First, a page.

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    Yale School of Architecture students respond to AIA's comments in support of President-elect Donald Trump

    Jamie Evelyn Goldsborough
    Nov 15, '16 7:52 PM EST

    I'd like to re-post / share the open letter from the Yale University School of Architecture students as they respond to the AIA in support of Trump + administration. Original post via Architect here.


    On November 9, 2016, the American Institute of Architects resigned itself to a cowardly position of economic and political subservience with its support of President-elect Trump. The AIA’s refusal to take a principled stance on an incoming administration that galvanized support through hatred, divisiveness, and fear constitutes an abdication of its self-proclaimed responsibility to speak on behalf of architects and a contradiction of its own stated beliefs.

    We, the undersigned students of the Yale School of Architecture, unequivocally denounce the AIA’s endorsement of the new status quo. For too long, our profession has been complicit in giving form to landscapes of inequality and discrimination, and has itself been plagued by a history of racial and gender inequity. The AIA’s immediate and unquestioning pandering to the Trump administration threatens a continuation of our troubled past and demonstrates a willingness to pursue financial gain at the expense of our values. With the promise of renewed federal investment in infrastructure, the position of architects as conscientious stewards of the built environment has never been more important.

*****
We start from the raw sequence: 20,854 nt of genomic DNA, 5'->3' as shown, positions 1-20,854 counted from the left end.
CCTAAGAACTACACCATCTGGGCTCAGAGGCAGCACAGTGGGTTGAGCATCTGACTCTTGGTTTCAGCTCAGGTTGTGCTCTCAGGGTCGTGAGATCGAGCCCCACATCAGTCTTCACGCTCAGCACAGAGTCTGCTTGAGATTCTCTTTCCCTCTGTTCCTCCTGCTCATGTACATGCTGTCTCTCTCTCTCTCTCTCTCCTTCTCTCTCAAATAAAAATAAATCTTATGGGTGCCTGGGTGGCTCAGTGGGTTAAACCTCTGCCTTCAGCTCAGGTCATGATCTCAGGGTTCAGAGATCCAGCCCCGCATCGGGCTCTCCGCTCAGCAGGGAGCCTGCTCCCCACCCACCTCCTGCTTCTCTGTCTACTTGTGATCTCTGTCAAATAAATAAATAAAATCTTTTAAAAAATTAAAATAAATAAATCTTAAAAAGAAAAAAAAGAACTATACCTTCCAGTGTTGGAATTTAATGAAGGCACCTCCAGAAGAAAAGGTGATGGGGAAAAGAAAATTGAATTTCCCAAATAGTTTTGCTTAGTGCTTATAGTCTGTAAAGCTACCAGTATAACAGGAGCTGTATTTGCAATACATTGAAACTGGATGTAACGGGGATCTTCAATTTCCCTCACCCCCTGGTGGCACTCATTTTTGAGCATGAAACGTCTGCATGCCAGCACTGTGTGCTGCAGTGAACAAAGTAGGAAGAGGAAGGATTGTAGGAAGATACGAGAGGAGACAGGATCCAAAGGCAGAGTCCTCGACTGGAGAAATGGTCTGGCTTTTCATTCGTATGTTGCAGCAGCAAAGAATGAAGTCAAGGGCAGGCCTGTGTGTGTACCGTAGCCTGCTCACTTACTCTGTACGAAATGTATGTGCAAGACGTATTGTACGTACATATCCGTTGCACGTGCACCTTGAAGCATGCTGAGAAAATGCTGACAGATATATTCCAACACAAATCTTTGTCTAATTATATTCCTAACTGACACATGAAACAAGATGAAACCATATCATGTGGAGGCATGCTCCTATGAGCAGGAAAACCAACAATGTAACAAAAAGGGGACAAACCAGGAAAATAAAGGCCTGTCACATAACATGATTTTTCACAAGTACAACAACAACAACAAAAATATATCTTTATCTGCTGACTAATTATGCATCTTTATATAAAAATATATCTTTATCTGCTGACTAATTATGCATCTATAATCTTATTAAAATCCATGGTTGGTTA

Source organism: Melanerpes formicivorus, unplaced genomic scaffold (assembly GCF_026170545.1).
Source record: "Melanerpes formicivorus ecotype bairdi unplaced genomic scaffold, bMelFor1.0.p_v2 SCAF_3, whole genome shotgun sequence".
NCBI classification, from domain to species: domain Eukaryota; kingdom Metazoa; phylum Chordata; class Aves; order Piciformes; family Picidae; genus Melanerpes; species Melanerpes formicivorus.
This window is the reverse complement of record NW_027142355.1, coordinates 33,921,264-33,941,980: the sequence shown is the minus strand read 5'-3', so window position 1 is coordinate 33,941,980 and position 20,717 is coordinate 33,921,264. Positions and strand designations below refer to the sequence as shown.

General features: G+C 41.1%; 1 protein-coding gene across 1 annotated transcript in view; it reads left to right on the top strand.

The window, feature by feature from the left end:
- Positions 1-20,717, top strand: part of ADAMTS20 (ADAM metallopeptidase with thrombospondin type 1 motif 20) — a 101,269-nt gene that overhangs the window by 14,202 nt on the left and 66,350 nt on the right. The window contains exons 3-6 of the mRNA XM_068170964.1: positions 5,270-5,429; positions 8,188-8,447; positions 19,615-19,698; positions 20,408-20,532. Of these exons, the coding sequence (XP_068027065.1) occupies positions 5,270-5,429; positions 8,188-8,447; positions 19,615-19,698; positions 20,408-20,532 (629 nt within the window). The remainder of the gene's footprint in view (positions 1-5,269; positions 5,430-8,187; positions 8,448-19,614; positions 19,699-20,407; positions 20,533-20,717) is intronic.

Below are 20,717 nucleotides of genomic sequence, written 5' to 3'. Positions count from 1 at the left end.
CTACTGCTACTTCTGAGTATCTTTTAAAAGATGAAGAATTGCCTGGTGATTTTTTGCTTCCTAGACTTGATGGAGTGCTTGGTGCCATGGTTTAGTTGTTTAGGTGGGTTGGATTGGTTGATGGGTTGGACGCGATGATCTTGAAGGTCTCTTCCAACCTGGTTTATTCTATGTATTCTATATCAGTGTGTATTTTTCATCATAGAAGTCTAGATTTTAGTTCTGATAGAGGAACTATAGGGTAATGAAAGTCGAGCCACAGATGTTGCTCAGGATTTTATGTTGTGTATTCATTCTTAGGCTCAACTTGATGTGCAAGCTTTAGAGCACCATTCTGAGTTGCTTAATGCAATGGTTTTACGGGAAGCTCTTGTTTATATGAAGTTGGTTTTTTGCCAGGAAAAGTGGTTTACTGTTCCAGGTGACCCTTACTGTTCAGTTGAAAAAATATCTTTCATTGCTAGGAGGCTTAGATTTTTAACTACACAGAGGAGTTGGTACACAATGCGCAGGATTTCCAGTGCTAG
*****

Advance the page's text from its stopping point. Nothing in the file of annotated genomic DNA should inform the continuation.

We believe it is paramount for the AIA to protect and maintain the integrity, quality, and security of the built and natural environments at every level. The organization has long recognized climate change and touted “energy conservation... as well as aggressive development and harvesting of energy from renewable sources.”1 It professes a commitment to “the promotion of human and civil rights, the universal respect for human dignity, and the unbiased treatment of all persons in employment.”2 It claims to promote “design that engenders greater community health [as a] way to not only save costs, but to enhance the lives of individuals.”3 These principles must not bend to opportunism in the face of a new administration. If we are to unite in the best interest of America’s future, it will be with our values intact.

    We cannot afford to relinquish the agency of our craft to those who would
    use it for self-serving political gain. We have an ethical responsibility not to erect walls that divide, but to lay the foundation for a more unified, just, and safe society.

    We stand firmly behind the following principles, which we believe are greatly imperiled by the position of the AIA:

    We believe in the social value of architecture and the moral agency of architects. We believe human values are more important than material values.
    We will work to mitigate the effects of the built environment on climate change. We will resist individuals, institutions, and systems that exploit people and land for power and profit.